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Exploring the Intersection of Trade Policy, Immigration, and Tax Law

Exploring the Intersection of Trade Policy, Immigration, and Tax Law: A Coordinated Tax Response to the "Push" Factors Driving the Current Wave of Migration to the United States from Central America

Genevieve Tokic*

The full text of this article can be found in PDF form here.

INTRODUCTION

In recent years, much attention has been given to an unprecedented wave of immigration from Honduras, Guatemala, and El Salvador (the “Northern Triangle” of Central America) to the United States. A 2015 report by the American Federation of Labor and Congress of Industrial Organizations (“AFL– CIO”) entitled “Trade, Violence and Migration: The Broken Promises to Honduran Workers” cited a combination of factors, including historic economic policies of the Honduran government (which include tax breaks for foreign manufacturing operations through the maquiladora regime and tariff-free export processing zones) and the implementation of the Central American Free Trade Agreement (“CAFTA”) in 2006, as drivers for the deteriorating security situation in Honduras, which now has one of the highest murder rates in the world. This climate of violence, together with increasing inequality and lack of economic opportunity, which are present in Guatemala and El Salvador, as well, appear to be the drivers of the new wave of immigration from the Northern Triangle to the United States.

Honduras, Guatemala, and El Salvador all have severe socioeconomic problems contributing to the current wave of immigration. CAFTA was portrayed as a partial solution to this situation, promising to bring economic development to these countries. This promise has not been fulfilled as of yet; minimal increases in foreign direct investment and economic growth in the Northern Triangle since 2006 have been insufficient to remedy high poverty levels, and growth has been unequally distributed. For the promises of free trade to be fulfilled, further reforms are needed, both internationally and domestically. Among these changes, international tax reforms may play an important role.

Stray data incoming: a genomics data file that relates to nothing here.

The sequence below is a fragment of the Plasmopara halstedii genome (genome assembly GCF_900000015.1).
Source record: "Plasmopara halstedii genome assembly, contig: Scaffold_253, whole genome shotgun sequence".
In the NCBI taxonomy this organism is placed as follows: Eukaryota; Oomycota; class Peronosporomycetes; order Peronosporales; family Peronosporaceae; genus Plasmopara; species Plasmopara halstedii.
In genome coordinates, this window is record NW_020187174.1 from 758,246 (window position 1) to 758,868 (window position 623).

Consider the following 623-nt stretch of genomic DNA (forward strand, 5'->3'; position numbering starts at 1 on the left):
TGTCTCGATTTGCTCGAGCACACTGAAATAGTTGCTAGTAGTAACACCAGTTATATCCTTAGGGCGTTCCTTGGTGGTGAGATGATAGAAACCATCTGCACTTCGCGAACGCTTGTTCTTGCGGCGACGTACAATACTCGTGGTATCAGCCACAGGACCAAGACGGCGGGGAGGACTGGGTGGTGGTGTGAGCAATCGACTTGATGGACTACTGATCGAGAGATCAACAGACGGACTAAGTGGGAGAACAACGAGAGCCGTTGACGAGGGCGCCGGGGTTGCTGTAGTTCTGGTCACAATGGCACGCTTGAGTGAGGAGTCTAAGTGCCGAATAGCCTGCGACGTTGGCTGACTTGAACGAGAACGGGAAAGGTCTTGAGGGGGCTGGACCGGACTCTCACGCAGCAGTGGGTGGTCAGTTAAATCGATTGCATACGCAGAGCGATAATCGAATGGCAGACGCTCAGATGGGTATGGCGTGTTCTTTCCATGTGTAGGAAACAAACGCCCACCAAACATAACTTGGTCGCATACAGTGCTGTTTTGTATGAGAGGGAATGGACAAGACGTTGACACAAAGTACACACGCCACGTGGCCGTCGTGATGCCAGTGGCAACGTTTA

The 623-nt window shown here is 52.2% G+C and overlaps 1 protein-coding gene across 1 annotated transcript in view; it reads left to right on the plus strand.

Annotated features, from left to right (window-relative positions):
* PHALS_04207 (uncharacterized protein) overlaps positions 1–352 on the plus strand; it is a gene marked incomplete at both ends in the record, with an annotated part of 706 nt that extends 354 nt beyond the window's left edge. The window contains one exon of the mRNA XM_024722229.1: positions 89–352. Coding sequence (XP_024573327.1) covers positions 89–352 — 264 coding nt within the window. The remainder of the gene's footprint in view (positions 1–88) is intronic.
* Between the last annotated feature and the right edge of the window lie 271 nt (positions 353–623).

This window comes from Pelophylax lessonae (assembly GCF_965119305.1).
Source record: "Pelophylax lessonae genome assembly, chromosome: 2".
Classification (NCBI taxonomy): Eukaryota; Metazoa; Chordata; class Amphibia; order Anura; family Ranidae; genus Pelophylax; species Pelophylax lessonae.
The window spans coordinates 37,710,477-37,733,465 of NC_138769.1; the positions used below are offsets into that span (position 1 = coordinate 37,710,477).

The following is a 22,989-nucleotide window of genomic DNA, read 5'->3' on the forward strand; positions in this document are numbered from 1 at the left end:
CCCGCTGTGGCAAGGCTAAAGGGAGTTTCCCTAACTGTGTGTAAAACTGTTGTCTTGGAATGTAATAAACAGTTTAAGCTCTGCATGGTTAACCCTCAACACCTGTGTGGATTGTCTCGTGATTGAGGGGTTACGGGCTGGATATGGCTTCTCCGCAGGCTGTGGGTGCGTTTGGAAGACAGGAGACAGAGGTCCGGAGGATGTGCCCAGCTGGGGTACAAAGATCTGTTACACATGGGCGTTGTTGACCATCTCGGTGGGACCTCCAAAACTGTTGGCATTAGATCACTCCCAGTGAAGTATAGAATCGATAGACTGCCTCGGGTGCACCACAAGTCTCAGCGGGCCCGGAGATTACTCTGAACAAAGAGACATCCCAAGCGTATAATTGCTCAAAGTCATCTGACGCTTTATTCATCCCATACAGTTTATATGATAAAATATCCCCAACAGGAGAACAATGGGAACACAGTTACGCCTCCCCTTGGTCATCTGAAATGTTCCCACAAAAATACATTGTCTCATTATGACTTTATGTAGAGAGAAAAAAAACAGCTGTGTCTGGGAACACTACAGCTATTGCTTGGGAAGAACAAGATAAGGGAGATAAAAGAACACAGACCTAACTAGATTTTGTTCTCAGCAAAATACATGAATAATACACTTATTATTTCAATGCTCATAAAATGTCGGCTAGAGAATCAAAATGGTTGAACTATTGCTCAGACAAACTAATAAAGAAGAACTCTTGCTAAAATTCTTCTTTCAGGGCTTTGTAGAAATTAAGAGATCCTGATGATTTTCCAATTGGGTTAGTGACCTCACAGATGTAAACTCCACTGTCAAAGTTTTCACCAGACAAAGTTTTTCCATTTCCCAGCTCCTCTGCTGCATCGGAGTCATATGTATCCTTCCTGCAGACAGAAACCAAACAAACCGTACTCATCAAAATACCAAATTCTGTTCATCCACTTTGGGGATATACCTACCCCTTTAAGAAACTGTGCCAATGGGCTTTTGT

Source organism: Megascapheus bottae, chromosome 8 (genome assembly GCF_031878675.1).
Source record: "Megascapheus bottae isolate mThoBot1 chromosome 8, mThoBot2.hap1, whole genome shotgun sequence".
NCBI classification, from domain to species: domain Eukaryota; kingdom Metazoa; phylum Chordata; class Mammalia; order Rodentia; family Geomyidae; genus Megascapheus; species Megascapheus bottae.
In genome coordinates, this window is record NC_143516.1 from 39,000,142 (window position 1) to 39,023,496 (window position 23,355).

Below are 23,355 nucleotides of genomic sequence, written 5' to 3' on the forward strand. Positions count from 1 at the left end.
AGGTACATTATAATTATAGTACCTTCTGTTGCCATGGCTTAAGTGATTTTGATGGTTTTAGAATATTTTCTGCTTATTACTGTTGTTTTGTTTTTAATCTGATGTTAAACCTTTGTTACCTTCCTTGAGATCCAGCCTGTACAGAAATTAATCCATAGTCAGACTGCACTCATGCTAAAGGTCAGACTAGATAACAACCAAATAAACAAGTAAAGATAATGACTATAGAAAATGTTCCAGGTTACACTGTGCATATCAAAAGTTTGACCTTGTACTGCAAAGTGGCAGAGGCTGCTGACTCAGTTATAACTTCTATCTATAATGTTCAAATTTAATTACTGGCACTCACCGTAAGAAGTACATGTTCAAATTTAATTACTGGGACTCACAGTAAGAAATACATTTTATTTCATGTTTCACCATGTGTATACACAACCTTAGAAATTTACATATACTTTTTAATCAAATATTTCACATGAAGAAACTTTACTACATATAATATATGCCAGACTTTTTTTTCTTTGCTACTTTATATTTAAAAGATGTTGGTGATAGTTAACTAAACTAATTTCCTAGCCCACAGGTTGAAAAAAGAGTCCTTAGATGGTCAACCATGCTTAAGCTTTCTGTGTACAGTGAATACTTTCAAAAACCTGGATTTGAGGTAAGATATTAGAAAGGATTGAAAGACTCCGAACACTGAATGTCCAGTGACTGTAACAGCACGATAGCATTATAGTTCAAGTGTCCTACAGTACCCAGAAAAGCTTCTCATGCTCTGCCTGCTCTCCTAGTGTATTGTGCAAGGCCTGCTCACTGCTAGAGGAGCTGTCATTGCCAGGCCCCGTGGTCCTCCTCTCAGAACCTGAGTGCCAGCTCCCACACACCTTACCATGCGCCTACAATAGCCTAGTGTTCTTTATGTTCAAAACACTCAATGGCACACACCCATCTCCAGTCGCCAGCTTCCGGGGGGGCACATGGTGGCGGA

This Paper explores the nexus between trade policies, the current wave of immigration from the Northern Triangle countries, and tax policy. Because of the importance of U.S. investment to the economies of the Northern Triangle countries, U.S. international tax laws impacting transactions and investment decisions by U.S. companies may have a significant impact on the “success” of CAFTA in delivering growth through improved free trade between the CAFTA member states. Among other things, the Paper will advocate for the enactment of tax treaties between the U.S. and CAFTA member countries. In addition, the Paper will explore other international tax policy initiatives that could help the Northern Triangle countries raise much-needed tax revenue and alleviate some of the distortions caused by current international tax policy in terms of investment decision-making.

I. EMIGRATION FROM THE NORTHERN TRIANGLE AND ITS CAUSES

Immigration from the Northern Triangle has increased significantly in the second decade of the twenty-first century. Most of this is due to a surge in illegal migration. As of 2013, Guatemala, Honduras, and El Salvador had a combined estimated population of approximately thirty million people. Of this total, it was estimated that approximately 2.7 million people, or 9% of the total populations, were living in the United States. This was an increase of 80% (up from approximately 1.5 million) since 2001. Many more Northern Triangle nationals have tried to reach the United States and failed. Around the end of the first decade of the twenty-first century, the number of asylum and refugee applications from the Northern Triangle also surged. The number of people from the three Northern Triangle countries requesting asylum in the neighboring countries of Belize, Costa Rica, Mexico, Nicaragua, and Panama increased by “1,179% from 2008 to 2014, while asylum requests increased by 370% for the United States over the same time period.”

Clearly, the usual mix of “push” and “pull” factors that has fed a steady but small stream of immigrants from the Northern Triangle over decades has shifted dramatically, and the statistics appear to indicate that it is the “push” factors— what is happening on the ground in these countries—that is causing the exodus. Numerous sources have identified poor economic conditions and job prospects for the young, coupled with rising levels of violent crime and gang activity, as the primary causes. The majority of unauthorized migrants from the Northern Triangle countries are young, poorly educated, and male. In addition, many are unemployed or work in agriculture or other unskilled employment. The demographic profile of the immigrants is in keeping with the “push” factors identified by the various sources. 

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*Assistant Professor, Northern Illinois University College of Law. The author wishes to thank Anushi Trivedi for research assistance. And of course many thanks are due to all the organizers and participants at the Sanford E. Sarasohn Conference on Critical Issues in Comparative and International Taxation II: Taxation and Migration. All errors and omissions are the author’s own.